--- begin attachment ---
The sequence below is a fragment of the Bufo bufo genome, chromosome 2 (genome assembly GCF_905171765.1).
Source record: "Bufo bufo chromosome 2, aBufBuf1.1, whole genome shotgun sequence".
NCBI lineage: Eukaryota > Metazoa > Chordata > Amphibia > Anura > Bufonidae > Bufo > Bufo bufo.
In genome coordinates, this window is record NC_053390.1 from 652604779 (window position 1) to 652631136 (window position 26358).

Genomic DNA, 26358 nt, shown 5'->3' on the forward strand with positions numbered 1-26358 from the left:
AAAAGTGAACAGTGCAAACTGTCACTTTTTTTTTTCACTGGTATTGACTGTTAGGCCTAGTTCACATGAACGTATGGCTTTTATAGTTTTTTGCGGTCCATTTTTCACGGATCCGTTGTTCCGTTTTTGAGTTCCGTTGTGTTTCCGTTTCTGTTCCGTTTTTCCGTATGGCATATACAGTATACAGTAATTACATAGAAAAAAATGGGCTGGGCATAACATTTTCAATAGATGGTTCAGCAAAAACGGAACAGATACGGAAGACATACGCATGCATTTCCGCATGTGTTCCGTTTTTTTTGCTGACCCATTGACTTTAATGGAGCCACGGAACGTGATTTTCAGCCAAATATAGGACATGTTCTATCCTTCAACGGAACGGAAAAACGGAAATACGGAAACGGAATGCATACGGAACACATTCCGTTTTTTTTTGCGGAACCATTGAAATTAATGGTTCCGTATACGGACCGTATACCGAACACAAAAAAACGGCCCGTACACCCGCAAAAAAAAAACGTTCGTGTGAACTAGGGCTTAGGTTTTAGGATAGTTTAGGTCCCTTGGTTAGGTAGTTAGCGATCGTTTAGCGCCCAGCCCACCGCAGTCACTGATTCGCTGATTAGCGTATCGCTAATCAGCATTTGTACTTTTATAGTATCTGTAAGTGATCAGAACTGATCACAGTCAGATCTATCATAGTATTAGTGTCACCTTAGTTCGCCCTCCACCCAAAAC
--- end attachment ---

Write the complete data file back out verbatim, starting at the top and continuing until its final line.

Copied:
The sequence below is a fragment of the Bufo bufo genome, chromosome 2 (genome assembly GCF_905171765.1).
Source record: "Bufo bufo chromosome 2, aBufBuf1.1, whole genome shotgun sequence".
NCBI lineage: Eukaryota > Metazoa > Chordata > Amphibia > Anura > Bufonidae > Bufo > Bufo bufo.
In genome coordinates, this window is record NC_053390.1 from 652604779 (window position 1) to 652631136 (window position 26358).

Genomic DNA, 26358 nt, shown 5'->3' on the forward strand with positions numbered 1-26358 from the left:
AAAAGTGAACAGTGCAAACTGTCACTTTTTTTTTTCACTGGTATTGACTGTTAGGCCTAGTTCACATGAACGTATGGCTTTTATAGTTTTTTGCGGTCCATTTTTCACGGATCCGTTGTTCCGTTTTTGAGTTCCGTTGTGTTTCCGTTTCTGTTCCGTTTTTCCGTATGGCATATACAGTATACAGTAATTACATAGAAAAAAATGGGCTGGGCATAACATTTTCAATAGATGGTTCAGCAAAAACGGAACAGATACGGAAGACATACGCATGCATTTCCGCATGTGTTCCGTTTTTTTTGCTGACCCATTGACTTTAATGGAGCCACGGAACGTGATTTTCAGCCAAATATAGGACATGTTCTATCCTTCAACGGAACGGAAAAACGGAAATACGGAAACGGAATGCATACGGAACACATTCCGTTTTTTTTTGCGGAACCATTGAAATTAATGGTTCCGTATACGGACCGTATACCGAACACAAAAAAACGGCCCGTACACCCGCAAAAAAAAAACGTTCGTGTGAACTAGGGCTTAGGTTTTAGGATAGTTTAGGTCCCTTGGTTAGGTAGTTAGCGATCGTTTAGCGCCCAGCCCACCGCAGTCACTGATTCGCTGATTAGCGTATCGCTAATCAGCATTTGTACTTTTATAGTATCTGTAAGTGATCAGAACTGATCACAGTCAGATCTATCATAGTATTAGTGTCACCTTAGTTCGCCCTCCACCCAAAAC